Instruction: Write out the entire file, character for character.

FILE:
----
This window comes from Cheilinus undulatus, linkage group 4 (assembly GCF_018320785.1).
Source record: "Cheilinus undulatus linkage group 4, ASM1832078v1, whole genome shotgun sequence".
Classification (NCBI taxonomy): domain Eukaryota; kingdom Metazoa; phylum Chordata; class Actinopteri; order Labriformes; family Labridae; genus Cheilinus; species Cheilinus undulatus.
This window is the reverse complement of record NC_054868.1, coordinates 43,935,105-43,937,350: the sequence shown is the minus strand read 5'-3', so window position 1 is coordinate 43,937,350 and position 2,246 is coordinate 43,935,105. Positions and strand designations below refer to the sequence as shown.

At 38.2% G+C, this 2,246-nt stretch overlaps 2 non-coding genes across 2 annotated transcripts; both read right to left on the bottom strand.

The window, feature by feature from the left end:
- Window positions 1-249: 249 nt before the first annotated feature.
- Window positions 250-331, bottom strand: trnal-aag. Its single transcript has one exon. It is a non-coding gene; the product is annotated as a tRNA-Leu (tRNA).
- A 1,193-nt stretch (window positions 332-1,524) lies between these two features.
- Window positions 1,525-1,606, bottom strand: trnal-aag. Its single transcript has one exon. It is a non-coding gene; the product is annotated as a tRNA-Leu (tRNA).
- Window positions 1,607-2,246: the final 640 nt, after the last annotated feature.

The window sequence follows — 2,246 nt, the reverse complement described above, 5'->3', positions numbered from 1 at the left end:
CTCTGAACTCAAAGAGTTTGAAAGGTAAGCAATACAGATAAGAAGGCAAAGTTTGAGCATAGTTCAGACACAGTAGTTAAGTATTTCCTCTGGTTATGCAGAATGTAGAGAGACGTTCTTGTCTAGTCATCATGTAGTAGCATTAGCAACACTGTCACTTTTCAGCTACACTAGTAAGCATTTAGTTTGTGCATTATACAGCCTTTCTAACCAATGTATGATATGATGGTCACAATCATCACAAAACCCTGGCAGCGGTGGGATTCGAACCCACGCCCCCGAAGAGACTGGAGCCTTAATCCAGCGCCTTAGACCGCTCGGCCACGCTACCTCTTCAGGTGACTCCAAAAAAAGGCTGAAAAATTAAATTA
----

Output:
This window comes from Cheilinus undulatus, linkage group 4 (assembly GCF_018320785.1).
Source record: "Cheilinus undulatus linkage group 4, ASM1832078v1, whole genome shotgun sequence".
Classification (NCBI taxonomy): domain Eukaryota; kingdom Metazoa; phylum Chordata; class Actinopteri; order Labriformes; family Labridae; genus Cheilinus; species Cheilinus undulatus.
This window is the reverse complement of record NC_054868.1, coordinates 43,935,105-43,937,350: the sequence shown is the minus strand read 5'-3', so window position 1 is coordinate 43,937,350 and position 2,246 is coordinate 43,935,105. Positions and strand designations below refer to the sequence as shown.

At 38.2% G+C, this 2,246-nt stretch overlaps 2 non-coding genes across 2 annotated transcripts; both read right to left on the bottom strand.

The window, feature by feature from the left end:
- Window positions 1-249: 249 nt before the first annotated feature.
- Window positions 250-331, bottom strand: trnal-aag. Its single transcript has one exon. It is a non-coding gene; the product is annotated as a tRNA-Leu (tRNA).
- A 1,193-nt stretch (window positions 332-1,524) lies between these two features.
- Window positions 1,525-1,606, bottom strand: trnal-aag. Its single transcript has one exon. It is a non-coding gene; the product is annotated as a tRNA-Leu (tRNA).
- Window positions 1,607-2,246: the final 640 nt, after the last annotated feature.

The window sequence follows — 2,246 nt, the reverse complement described above, 5'->3', positions numbered from 1 at the left end:
CTCTGAACTCAAAGAGTTTGAAAGGTAAGCAATACAGATAAGAAGGCAAAGTTTGAGCATAGTTCAGACACAGTAGTTAAGTATTTCCTCTGGTTATGCAGAATGTAGAGAGACGTTCTTGTCTAGTCATCATGTAGTAGCATTAGCAACACTGTCACTTTTCAGCTACACTAGTAAGCATTTAGTTTGTGCATTATACAGCCTTTCTAACCAATGTATGATATGATGGTCACAATCATCACAAAACCCTGGCAGCGGTGGGATTCGAACCCACGCCCCCGAAGAGACTGGAGCCTTAATCCAGCGCCTTAGACCGCTCGGCCACGCTACCTCTTCAGGTGACTCCAAAAAAAGGCTGAAAAATTAAATTA